What is the glue that makes some teams outperform others? In addition to known factors such as technical competence, team purpose and objectives, and effective communication, successful teams have rituals. A ritual, in its most basic form, is an honored practice that is part of a community’s culture. From singing the national anthem at the start of a major sporting event, to the recitation of a pledge by students at the start of a school day, these rituals are signals of a cultural commitment that joins people together.
A major focus in my work is helping teams achieve higher levels of performance. Recently I’ve had the chance to support both a Fortune 100 executive team and a high school women’s lacrosse team do just that. The business team had previously operated as independent units but was now banded together under a new executive with a vision of an integrated business. This required the leaders to operate more cohesively despite their history of working in silos. The lacrosse team comprised athletes competing as a unit while simultaneously working through the highly competitive college recruiting process, which is extremely stressful as individuals can succumb to making easy mistakes or feel compelled to outshine the other players. Both reactions weaken team performance.
The similarities between the teams were striking. Both were made up of individuals who had deep knowledge and skill and a commitment to elevating their personal performance (or that of their unit). Both teams were also known for poor communication and inconsistent performance when it came to collaboration. And now, both teams were led by individuals that demanded they work together for the sake of their shared performance. Our focus started with deepening relationships, clarifying purpose and vision, and improving team communication and coordination. With this foundation in place, these teams were ready to create meaningful and impactful rituals – the stuff that helps elevate and sustain teamwork over the long run.
The lacrosse players collectively formulated a powerful ritual that would be replayed before every game and at some practices. The ritual was self-led (sometimes including the coach and most times not) and involved warming up in ways that encouraged boldness, connectivity, and freedom. Performed in a circle and with music, they playfully urged teammates to improvise in ways that were bold, freeform, and innovative while verbally emboldening each member’s performance. A part of their vision during the recruiting process was to play freely with the sense of boldness and deep coordination of a championship team as this would raise their game and recruiting opportunities. To an observer, the ritual might have appeared disorderly and trivial, but for the players it was quite the opposite. This ritual signified high teaming and commitment, and gave each individual the emotional and mental readiness to compete. Over time, this ritual became part of the team’s culture, bringing a sense of togetherness, joy, and shared commitment.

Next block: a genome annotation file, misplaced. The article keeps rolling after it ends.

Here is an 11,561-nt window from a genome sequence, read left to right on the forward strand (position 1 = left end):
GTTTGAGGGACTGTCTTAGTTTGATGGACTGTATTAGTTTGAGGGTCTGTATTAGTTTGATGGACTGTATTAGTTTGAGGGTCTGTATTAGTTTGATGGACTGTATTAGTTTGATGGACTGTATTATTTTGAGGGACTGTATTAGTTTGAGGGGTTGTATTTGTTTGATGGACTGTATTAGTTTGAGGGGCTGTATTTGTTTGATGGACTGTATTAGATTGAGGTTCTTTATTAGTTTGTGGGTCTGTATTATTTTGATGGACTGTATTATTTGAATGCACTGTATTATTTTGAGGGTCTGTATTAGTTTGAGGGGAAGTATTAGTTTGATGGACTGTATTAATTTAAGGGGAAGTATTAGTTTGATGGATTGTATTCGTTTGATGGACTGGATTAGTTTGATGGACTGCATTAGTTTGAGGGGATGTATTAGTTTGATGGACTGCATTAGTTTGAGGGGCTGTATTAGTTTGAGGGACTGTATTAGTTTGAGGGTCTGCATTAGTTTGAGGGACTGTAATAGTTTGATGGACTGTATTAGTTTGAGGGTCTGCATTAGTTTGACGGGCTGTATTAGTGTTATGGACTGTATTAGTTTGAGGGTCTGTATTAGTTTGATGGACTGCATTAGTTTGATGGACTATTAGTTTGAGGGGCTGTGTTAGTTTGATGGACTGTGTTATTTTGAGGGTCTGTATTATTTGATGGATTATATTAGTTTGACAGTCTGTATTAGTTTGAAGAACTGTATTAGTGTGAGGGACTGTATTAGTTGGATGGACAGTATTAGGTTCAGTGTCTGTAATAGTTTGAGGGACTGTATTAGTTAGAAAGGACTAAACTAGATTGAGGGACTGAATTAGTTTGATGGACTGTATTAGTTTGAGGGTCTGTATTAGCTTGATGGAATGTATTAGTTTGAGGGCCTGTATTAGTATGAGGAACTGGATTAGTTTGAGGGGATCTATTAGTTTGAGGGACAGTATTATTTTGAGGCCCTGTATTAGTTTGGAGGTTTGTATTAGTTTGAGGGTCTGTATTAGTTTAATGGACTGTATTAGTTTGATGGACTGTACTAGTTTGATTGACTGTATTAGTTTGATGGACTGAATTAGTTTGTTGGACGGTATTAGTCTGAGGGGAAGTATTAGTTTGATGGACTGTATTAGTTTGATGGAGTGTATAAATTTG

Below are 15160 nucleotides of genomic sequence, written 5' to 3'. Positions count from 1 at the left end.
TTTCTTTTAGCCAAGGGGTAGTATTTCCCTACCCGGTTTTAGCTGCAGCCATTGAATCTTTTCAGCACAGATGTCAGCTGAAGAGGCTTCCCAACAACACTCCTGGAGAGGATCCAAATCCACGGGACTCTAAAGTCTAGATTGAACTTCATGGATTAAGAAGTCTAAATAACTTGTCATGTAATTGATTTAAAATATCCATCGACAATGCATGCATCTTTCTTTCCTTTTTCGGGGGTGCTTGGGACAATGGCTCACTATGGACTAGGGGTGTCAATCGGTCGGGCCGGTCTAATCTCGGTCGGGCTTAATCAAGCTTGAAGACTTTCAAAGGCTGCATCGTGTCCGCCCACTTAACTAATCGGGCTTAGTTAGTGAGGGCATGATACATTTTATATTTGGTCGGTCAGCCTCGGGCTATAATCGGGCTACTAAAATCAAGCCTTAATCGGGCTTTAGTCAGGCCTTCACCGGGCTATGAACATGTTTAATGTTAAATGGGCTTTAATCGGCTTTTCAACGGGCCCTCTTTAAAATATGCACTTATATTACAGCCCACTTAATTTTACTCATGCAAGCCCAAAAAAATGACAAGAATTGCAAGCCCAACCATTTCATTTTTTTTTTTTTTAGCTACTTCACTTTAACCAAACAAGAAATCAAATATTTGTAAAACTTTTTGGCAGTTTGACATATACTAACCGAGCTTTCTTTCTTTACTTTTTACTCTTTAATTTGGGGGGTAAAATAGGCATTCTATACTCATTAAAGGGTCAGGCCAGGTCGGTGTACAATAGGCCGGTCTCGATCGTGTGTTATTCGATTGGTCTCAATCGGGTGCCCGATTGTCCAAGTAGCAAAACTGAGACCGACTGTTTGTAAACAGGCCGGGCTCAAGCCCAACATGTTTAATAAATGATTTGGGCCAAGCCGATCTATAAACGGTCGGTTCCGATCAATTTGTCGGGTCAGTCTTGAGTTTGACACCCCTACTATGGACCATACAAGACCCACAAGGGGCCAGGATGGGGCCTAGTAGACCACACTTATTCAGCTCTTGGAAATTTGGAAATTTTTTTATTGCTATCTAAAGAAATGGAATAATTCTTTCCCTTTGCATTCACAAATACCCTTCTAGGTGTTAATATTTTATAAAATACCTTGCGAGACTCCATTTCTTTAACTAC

Similarly for the business team, its ritual was focused on their work and the level of leadership required for their future. These leaders co-created a monthly gathering to spend time as business and industry leaders talking openly about their insights, concerns and challenges in ways that were free of managerial evaluation and generative in sourcing ideas, collaboration and inspiration. The monthly agenda was formed through dialogue that identified provocative issues, ideas and unresolved problems facing the business. It didn’t matter if the topics “felt good.” It mattered that they were coming together to talk openly and thoughtfully about the future. As the team engaged on these topics, it fostered new thinking, shared leadership and satisfaction.
Both teams’ rituals involved connecting in a casual environment free of hierarchy. The rituals encouraged freedom of expression – in thought and action. These rituals were small reminders of the commitment that they were making to one another, to their work, and the possibility that existed specifically because they were not operating alone.
As leaders, part of our work is to establish the conditions for success through the ritualistic ways we have our teams engage. Consider: what is the ritual that will best serve your team?